Characterization of two porcine endogenous retrovirus integration loci and variability in pigs
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- Gorbovitskaia, M., Liu, Z., Bourgeaux, N. et al. Immunogenetics (2003) 55: 262. doi:10.1007/s00251-003-0579-4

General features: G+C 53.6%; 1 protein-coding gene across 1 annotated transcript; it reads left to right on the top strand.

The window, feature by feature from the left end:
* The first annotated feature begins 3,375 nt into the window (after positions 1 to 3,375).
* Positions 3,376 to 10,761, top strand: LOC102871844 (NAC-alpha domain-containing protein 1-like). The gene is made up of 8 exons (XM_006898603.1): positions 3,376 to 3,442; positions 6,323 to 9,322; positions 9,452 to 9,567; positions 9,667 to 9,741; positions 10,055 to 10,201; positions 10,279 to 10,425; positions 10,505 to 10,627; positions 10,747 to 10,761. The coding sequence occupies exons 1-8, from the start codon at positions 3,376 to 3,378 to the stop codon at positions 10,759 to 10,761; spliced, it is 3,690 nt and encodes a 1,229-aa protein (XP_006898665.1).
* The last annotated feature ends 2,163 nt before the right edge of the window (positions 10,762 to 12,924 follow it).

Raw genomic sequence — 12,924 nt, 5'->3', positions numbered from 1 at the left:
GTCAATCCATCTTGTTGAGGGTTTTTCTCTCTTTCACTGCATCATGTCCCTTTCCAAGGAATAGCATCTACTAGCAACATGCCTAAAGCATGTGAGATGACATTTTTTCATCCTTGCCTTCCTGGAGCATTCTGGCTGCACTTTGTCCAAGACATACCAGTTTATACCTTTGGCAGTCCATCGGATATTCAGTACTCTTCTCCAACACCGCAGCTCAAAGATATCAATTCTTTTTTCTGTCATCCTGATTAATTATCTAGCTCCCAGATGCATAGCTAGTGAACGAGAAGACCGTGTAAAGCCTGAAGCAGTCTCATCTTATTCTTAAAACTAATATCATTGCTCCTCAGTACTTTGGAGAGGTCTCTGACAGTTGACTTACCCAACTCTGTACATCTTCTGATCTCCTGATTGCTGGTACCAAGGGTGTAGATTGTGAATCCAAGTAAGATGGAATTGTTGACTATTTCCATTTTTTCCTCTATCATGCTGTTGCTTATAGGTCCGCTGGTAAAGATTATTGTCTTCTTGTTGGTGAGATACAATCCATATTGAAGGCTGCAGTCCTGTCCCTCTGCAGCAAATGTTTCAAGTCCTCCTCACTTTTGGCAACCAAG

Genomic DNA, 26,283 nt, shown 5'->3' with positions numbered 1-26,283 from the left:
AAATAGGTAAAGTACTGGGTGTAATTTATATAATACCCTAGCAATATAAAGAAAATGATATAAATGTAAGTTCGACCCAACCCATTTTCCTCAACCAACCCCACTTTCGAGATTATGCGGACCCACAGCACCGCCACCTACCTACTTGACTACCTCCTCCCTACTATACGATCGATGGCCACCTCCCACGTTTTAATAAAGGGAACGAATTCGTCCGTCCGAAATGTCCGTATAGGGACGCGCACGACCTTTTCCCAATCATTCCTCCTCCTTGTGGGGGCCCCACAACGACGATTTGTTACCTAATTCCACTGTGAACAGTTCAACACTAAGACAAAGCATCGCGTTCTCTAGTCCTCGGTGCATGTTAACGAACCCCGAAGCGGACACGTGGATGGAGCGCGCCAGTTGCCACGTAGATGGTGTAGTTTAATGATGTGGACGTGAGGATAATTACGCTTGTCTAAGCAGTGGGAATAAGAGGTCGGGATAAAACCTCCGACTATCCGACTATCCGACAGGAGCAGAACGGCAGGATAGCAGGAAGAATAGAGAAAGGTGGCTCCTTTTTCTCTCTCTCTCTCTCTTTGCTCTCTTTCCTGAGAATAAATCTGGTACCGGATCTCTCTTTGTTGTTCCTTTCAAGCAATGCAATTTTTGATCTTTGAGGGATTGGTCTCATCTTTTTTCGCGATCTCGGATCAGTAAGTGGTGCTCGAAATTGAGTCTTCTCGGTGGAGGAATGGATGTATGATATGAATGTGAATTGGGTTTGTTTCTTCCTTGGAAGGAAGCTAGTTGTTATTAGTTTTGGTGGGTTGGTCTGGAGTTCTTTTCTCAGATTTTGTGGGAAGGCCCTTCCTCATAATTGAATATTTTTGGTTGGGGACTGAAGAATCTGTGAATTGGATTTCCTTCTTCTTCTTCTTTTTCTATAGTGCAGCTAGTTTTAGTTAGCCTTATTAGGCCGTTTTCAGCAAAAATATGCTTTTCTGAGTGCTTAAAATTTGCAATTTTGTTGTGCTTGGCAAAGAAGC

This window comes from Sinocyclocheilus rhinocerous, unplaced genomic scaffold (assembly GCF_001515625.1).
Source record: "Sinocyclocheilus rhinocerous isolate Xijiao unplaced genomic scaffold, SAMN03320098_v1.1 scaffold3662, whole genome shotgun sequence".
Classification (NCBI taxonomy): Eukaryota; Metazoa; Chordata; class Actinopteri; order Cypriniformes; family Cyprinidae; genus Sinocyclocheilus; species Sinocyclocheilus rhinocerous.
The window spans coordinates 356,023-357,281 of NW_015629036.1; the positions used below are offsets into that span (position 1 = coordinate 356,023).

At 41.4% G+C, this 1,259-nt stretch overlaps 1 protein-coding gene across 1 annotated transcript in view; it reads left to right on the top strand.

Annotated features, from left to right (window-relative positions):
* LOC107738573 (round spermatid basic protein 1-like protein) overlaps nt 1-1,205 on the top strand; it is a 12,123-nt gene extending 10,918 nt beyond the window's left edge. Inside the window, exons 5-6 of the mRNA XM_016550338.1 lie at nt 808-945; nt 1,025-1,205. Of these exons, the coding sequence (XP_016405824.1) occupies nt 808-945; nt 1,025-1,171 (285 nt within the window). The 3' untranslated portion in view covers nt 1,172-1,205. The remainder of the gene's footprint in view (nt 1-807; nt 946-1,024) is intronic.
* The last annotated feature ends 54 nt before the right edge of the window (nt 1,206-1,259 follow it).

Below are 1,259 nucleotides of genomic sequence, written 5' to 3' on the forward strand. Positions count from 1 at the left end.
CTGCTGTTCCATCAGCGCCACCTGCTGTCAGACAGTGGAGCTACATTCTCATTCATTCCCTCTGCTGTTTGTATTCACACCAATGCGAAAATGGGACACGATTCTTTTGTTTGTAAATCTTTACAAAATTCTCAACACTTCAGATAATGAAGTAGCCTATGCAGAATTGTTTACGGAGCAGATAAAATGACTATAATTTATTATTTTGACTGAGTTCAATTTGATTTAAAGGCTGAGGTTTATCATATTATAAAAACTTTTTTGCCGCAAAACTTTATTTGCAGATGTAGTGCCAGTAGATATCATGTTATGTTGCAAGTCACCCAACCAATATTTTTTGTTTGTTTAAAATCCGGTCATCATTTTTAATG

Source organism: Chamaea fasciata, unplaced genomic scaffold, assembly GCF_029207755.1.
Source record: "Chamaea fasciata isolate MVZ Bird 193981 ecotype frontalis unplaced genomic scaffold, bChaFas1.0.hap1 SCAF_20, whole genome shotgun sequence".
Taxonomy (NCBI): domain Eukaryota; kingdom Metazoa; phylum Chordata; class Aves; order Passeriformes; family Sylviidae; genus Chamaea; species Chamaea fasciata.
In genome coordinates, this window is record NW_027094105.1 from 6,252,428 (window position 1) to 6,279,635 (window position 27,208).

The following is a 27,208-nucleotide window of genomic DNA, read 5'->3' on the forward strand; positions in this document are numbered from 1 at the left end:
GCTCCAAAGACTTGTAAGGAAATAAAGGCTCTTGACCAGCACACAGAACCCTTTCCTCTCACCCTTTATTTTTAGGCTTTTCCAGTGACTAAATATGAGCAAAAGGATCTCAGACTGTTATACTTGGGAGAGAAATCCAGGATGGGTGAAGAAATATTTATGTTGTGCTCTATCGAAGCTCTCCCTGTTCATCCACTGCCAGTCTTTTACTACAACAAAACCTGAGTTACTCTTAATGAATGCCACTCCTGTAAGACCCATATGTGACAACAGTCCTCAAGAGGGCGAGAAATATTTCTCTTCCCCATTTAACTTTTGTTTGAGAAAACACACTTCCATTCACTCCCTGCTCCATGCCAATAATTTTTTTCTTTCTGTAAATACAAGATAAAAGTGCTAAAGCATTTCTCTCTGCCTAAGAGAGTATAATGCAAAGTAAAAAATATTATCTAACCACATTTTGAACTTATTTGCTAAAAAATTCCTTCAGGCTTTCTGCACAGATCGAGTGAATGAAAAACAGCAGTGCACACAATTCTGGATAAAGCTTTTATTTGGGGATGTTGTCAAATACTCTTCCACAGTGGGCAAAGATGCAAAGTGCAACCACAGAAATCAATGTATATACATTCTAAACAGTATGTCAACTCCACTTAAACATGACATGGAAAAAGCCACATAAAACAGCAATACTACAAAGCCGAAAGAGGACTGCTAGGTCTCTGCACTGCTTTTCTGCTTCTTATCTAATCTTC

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The pig (Sus scrofa) is a potential organ donor for man but porcine endogenous retroviruses (PERVs) represent an important concern for patients, and identification or engineering of PERV-free pigs suitable for xenotransplantation is a major undertaking. Consequently, studies of variability in pigs for the presence of PERVs at specific loci are a prerequisite. We identified genomic flanking sequences of two PERVs cloned in bacterial artificial chromosomes, a replication-competent PERV-A at locus 1q2.4 and a defective PERV-B at locus 7p1.1–2. PERV-A is embedded in the second repeat of a tandem of eight 190 bp repeats. A short duplicated 4 bp cellular motif, AGAC, was found at each flank of PERV-A and a degenerate 4 bp motif was found for PERV-B. At each locus, the PERV flanks matched expressed sequence tags available in public databases. Primer pairs were designed to amplify either genomic flanks or PERV-genomic junctions. Polymerase chain reaction screening was performed on pigs from 11 distinct Chinese breeds and from the European Large White breed. PERV-B at locus 7p1.1–2 was detected in all animals whereas the presence of PERV-A at locus 1q2.4 was variable. Our results suggest that a genetic selection can be designed to identify animals lacking a potentially active PERV at a specific locus and that Chinese and European pig breeds represent large biodiversity reservoirs to explore. Our results point also to the existence of PERVs that might be fixed in the pig genome, and that might not be eliminated by classical genetic selection.